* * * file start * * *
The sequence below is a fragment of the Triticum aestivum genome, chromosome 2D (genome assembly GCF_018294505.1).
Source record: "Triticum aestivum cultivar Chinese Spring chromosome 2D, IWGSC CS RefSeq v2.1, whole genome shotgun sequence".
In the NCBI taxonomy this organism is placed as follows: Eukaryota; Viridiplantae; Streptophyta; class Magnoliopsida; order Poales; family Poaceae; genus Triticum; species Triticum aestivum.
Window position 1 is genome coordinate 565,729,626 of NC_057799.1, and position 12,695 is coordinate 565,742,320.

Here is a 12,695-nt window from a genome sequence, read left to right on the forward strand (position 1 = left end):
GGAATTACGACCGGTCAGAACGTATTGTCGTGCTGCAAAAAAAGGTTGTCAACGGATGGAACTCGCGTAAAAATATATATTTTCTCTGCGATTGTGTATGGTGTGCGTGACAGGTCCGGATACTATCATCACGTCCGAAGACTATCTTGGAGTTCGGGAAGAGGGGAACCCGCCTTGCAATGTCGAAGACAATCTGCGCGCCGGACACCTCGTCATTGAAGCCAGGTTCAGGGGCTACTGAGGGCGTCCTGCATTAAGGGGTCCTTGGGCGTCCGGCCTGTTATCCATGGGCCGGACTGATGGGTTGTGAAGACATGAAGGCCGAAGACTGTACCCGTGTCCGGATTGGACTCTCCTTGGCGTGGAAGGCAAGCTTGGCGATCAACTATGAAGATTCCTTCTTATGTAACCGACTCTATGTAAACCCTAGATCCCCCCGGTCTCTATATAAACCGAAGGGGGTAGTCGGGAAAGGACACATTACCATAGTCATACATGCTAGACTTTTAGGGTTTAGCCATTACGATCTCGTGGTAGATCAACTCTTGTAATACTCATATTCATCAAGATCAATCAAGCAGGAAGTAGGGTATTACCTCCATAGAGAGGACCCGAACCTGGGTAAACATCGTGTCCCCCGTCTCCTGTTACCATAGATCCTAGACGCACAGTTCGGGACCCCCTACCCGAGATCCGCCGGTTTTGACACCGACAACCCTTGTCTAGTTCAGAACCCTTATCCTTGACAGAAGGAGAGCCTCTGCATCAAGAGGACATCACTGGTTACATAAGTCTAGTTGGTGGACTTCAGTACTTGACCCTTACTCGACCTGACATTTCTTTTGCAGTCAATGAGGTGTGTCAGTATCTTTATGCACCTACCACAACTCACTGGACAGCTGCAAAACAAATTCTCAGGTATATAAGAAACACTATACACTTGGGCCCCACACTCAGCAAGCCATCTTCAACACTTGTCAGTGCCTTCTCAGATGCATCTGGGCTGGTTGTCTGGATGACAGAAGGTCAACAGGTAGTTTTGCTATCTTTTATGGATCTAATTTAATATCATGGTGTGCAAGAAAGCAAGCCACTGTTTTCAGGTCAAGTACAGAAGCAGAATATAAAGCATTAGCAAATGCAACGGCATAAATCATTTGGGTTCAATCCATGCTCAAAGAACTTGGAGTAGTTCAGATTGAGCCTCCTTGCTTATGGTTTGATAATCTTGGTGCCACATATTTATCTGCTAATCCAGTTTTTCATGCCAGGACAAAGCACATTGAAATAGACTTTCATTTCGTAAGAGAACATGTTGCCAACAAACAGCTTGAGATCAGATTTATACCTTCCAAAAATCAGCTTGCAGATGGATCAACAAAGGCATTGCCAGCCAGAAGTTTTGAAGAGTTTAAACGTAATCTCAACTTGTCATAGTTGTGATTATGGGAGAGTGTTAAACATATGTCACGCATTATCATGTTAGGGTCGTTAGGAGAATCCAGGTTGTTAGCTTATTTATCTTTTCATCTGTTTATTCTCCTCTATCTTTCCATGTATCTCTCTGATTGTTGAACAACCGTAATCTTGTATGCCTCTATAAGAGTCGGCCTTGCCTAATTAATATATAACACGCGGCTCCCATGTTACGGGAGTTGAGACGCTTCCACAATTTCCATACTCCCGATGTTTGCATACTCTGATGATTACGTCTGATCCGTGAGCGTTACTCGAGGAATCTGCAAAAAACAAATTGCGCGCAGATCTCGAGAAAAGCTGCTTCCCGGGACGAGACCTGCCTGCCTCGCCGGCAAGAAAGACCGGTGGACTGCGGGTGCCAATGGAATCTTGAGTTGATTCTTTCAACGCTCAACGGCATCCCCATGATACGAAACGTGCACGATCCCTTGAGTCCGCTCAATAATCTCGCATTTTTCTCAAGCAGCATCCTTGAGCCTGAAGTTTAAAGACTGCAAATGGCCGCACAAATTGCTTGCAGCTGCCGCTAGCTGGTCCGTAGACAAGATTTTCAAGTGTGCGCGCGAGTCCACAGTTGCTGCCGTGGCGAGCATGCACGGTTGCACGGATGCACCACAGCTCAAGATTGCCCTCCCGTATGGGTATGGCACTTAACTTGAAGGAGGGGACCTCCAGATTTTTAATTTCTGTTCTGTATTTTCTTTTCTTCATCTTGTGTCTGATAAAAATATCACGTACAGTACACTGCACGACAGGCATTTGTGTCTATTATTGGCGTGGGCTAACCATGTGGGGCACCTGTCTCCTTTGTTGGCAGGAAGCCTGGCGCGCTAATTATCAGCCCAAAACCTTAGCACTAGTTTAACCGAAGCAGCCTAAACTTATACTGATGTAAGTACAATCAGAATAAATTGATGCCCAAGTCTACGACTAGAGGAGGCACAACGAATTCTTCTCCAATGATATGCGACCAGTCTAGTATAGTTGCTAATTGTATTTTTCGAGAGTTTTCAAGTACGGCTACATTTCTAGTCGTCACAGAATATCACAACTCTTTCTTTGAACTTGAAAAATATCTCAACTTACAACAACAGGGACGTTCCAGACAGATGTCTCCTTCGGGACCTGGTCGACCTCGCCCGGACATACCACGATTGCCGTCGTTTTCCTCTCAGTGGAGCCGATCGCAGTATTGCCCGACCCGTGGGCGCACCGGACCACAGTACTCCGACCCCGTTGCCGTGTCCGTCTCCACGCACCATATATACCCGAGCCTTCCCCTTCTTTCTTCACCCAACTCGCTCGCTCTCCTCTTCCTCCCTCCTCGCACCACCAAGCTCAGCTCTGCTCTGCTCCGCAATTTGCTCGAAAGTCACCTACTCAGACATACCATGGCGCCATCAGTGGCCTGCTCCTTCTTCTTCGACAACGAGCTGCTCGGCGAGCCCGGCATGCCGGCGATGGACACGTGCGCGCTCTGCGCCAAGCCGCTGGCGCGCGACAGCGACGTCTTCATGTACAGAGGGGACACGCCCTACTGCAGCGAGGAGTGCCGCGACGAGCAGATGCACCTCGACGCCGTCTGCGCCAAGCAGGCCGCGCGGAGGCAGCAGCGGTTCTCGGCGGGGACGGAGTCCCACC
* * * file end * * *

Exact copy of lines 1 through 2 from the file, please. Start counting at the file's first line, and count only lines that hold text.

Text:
The sequence below is a fragment of the Triticum aestivum genome, chromosome 2D (genome assembly GCF_018294505.1).
Source record: "Triticum aestivum cultivar Chinese Spring chromosome 2D, IWGSC CS RefSeq v2.1, whole genome shotgun sequence".